But then there’s a morning when it’s somehow lighter. I woke at 5 a.m. on Monday and the sky was dense with stars against the deepest indigo. I thought, oh, that would make a beautiful quilt and then I realized I’d made several inspired by winter skies. In my book Phantom Limb, there’s an essay called “An Autobiography of Stars” in which I detail the making of a quilt for my daughter Angelica, set against a meditation on astronomy and the Leonid showers.

On each bed, a patchwork, for warmth and for safe passage through the night. In the sky we might fashion a parallel life, a world mirroring the topography of our own lives, irregular and beautiful, geometry in service to love. Sewing stars for my daughter to sleep under, I am fashioning a metaphor for my love of her and a belief in her luminosity, a parable of meteors and radiance and grace.

I have no photograph of that quilt to share but it was silvery stars—Variable Star blocks—on a ground of deep purple and blue. And I’m pretty sure I was making it in winter.

So a morning when it’s lighter, when you walk across the patio and realize that the winter jasmine has begun to bloom, single yellow stars in a thicket of branches:


A morning when you are looking forward to reading more of Dante’s Inferno by the fire. Last night we read the 4th Canto, the long beautiful lines taking us into the first circle of hell with Dante and Virgil. And in that place too is a bright fire with poets gathered—Homer, Horace, Lucan, and Ovid. More company appears, every poet or philosopher or mathematician important to Dante. In the poem’s notes, written by Robert Pinsky’s daughter Nicole, she calls this “an abundant, almost ecstatic identifying list.” Dante and Virgil spend some time with them and then

         …my wise guide leads me away from that quiet
Another way—again I see air tremble,

And come to a part that has no light inside it.

Tonight we’ll go there, into the second circle. But even in that darkness, there will be beauty. I remembered in 2013, in the aftermath of having to take the vegetable garden apart for a septic field repair and then rebuilding it again, digging in a new border and finding, underground, unexpected beauty. When I’d dug up all the plants and trees a few months earlier, I thought I’d also lifted all the bulbs to set aside and replant again. But there, in the dark, an incandescent clump of crocus.



by our fire, we are reading Dante’s Inferno…


chimneyThe other night—well, it was actually very early morning: around 2 a.m.— I was in my study working on one of the essays in a linked group (one of them has just been published at the Little Toller Books site) and remembered a passage from the Inferno. Luckily I had a copy on my desk, Robert Pinsky’s glorious translation. I found my passage, contemplated it, and read a bit more of the poem I hadn’t really thought much about in years. Yet it is so current in its considerations. The next day we were talking about stuff, the darkness of winter, the indignities of aging, etc. (as one does), and I suddenly said, I think we should read something together. What do you suggest, John asked. The Inferno of Dante, I replied. He blinked. And said, Yes, let’s. So we read the first Canto yesterday, each of us reading a page, then passing the book to the other. Our fire was warm and agreeable. Just now we read the second Canto. It couldn’t be more appropriate to everything we’ve been talking about and thinking about. To what I’ve been writing about in the small hours at my desk with my small desk light allowing me to see the keys of my computer and not much else.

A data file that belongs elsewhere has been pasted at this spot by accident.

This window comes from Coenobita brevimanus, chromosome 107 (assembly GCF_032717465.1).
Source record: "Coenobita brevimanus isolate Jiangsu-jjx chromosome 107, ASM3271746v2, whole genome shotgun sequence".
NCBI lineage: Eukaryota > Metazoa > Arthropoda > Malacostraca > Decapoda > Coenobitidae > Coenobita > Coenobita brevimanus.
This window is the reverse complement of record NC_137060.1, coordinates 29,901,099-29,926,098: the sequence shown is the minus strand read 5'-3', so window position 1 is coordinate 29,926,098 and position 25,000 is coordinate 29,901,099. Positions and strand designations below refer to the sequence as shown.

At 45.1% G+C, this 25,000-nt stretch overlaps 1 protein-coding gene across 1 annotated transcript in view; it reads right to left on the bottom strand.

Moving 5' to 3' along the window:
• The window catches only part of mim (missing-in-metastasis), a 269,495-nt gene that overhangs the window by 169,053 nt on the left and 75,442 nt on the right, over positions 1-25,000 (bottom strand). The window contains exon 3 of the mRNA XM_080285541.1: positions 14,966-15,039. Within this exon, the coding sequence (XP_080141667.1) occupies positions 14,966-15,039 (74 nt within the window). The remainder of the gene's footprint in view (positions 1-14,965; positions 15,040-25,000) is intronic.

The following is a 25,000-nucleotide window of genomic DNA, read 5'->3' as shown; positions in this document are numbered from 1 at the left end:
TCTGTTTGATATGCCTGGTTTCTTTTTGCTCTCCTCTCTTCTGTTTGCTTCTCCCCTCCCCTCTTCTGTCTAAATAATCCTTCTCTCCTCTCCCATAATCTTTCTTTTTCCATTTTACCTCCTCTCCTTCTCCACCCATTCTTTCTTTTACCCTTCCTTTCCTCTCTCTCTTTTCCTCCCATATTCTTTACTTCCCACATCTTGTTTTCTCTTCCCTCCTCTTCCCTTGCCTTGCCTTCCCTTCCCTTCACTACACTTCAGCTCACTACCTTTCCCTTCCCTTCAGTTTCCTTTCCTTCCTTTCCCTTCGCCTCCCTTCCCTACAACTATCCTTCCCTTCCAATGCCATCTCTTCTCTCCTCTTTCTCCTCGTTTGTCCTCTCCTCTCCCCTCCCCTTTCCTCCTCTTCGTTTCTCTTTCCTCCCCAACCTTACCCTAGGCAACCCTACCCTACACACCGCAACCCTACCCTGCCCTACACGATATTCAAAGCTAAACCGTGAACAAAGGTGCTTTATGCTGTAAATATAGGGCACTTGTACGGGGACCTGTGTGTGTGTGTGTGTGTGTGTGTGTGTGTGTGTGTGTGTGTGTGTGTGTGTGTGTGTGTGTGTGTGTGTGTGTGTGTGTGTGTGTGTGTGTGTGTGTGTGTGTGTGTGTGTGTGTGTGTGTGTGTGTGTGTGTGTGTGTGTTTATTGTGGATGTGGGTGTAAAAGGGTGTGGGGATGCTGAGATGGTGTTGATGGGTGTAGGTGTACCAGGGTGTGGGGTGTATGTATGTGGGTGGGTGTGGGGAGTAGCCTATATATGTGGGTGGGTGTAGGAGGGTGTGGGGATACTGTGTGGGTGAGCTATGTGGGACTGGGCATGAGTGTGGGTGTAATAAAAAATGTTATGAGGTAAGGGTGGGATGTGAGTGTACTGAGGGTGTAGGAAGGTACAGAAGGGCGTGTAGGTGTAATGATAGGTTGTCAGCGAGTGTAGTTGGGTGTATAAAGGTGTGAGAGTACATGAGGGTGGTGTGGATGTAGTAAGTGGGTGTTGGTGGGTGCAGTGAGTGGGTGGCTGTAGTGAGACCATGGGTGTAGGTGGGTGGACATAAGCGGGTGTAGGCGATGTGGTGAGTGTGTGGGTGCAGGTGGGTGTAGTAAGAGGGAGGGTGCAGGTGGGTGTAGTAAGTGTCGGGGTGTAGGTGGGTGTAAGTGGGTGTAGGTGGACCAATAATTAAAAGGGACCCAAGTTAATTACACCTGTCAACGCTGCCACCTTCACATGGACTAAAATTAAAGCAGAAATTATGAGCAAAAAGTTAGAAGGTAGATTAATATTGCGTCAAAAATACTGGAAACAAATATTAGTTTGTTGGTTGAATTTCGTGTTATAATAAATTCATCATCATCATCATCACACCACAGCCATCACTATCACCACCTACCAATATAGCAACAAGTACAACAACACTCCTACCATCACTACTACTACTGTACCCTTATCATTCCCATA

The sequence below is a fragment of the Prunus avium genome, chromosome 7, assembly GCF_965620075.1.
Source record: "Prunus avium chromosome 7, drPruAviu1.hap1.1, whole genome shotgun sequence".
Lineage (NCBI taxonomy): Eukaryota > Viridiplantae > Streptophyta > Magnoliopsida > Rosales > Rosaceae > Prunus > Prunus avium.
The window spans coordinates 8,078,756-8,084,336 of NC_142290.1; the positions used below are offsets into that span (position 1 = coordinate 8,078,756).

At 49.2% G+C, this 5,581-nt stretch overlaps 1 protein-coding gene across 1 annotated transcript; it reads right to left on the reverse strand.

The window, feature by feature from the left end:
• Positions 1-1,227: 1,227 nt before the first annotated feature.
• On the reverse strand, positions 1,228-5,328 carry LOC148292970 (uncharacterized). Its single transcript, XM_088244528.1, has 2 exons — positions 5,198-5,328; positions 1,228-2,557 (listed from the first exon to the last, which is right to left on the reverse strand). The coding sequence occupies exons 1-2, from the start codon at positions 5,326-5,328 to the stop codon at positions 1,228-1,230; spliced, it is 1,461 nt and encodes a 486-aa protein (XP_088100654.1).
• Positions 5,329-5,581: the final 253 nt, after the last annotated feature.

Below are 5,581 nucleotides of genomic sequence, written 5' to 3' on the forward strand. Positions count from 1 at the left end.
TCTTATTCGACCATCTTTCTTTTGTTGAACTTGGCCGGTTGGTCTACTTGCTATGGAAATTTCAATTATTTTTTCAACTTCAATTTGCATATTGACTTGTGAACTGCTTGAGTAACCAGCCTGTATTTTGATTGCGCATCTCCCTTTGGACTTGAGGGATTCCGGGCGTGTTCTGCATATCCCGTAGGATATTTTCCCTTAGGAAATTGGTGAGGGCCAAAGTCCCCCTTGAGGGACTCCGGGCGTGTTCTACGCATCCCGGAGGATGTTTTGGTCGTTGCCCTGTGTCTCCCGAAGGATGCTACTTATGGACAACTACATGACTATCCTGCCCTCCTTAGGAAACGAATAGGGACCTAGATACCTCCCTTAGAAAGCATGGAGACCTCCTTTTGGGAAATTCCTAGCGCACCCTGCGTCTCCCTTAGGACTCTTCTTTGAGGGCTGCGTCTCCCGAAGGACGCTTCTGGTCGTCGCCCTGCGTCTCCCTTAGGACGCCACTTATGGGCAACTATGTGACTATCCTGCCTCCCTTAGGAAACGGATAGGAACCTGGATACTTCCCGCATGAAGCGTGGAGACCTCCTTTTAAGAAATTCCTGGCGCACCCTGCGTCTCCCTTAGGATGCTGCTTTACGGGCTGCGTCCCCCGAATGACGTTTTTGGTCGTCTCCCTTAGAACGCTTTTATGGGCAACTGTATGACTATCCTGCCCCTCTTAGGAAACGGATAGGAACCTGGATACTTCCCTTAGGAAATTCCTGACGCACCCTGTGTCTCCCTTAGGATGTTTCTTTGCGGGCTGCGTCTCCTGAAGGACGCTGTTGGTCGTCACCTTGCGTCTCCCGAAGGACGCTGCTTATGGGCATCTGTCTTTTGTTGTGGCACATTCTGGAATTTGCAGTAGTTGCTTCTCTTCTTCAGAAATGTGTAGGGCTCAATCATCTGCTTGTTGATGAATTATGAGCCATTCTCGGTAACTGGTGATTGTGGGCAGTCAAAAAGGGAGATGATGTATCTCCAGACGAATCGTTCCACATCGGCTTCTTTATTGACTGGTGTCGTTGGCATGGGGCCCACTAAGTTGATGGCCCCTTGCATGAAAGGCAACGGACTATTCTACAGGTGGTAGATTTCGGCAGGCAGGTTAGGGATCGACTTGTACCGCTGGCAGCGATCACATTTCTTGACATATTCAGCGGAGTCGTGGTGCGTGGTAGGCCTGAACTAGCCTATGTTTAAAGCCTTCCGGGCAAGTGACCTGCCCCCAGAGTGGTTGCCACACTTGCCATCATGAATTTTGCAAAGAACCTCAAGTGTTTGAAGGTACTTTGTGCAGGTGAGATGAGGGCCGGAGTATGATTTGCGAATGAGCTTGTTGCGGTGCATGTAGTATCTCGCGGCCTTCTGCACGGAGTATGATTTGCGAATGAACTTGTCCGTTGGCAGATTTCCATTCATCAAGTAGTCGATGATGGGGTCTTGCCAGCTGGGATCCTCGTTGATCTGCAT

I’m working on a quilt I’ve called A Dark Path and now an essay called the same thing. How good to read a poem that begins,

Midway on our life’s journey, I found myself
In dark woods, the right road lost. To tell
About those woods is hard—so tangled and rough…

There aren’t many people you can read the Inferno with, on a January evening, in front of a woodstove fire. Passing the book back and forth, our voices were oddly at ease in the terza rima of a poet born in the 13th century.

O Muses, O genius of art, O memory whose merit

Has inscribed inwardly those things I saw—
Help me fulfill the perfection of your nature.
I commenced: “Poet, take my measure now:

Appraise my powers before you trust me to venture
Through that deep passage where you would be my guide.